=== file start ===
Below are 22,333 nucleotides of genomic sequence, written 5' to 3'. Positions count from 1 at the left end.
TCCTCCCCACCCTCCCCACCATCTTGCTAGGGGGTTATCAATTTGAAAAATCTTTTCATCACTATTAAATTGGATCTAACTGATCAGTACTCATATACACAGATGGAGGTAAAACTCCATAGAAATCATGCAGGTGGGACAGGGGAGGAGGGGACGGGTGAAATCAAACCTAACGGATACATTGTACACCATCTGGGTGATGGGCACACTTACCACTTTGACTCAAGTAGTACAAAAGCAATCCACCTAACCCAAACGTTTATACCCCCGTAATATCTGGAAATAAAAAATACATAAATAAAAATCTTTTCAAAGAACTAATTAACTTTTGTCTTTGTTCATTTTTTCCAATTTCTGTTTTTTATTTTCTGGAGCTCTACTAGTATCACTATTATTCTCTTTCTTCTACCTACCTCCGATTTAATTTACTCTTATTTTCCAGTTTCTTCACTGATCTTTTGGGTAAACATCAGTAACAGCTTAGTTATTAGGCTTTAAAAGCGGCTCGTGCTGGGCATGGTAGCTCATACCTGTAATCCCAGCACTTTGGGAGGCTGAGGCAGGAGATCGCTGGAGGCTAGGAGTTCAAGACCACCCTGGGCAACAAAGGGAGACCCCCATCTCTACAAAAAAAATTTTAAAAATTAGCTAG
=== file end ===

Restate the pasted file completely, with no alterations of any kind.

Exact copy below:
Below are 22,333 nucleotides of genomic sequence, written 5' to 3'. Positions count from 1 at the left end.
TCCTCCCCACCCTCCCCACCATCTTGCTAGGGGGTTATCAATTTGAAAAATCTTTTCATCACTATTAAATTGGATCTAACTGATCAGTACTCATATACACAGATGGAGGTAAAACTCCATAGAAATCATGCAGGTGGGACAGGGGAGGAGGGGACGGGTGAAATCAAACCTAACGGATACATTGTACACCATCTGGGTGATGGGCACACTTACCACTTTGACTCAAGTAGTACAAAAGCAATCCACCTAACCCAAACGTTTATACCCCCGTAATATCTGGAAATAAAAAATACATAAATAAAAATCTTTTCAAAGAACTAATTAACTTTTGTCTTTGTTCATTTTTTCCAATTTCTGTTTTTTATTTTCTGGAGCTCTACTAGTATCACTATTATTCTCTTTCTTCTACCTACCTCCGATTTAATTTACTCTTATTTTCCAGTTTCTTCACTGATCTTTTGGGTAAACATCAGTAACAGCTTAGTTATTAGGCTTTAAAAGCGGCTCGTGCTGGGCATGGTAGCTCATACCTGTAATCCCAGCACTTTGGGAGGCTGAGGCAGGAGATCGCTGGAGGCTAGGAGTTCAAGACCACCCTGGGCAACAAAGGGAGACCCCCATCTCTACAAAAAAAATTTTAAAAATTAGCTAG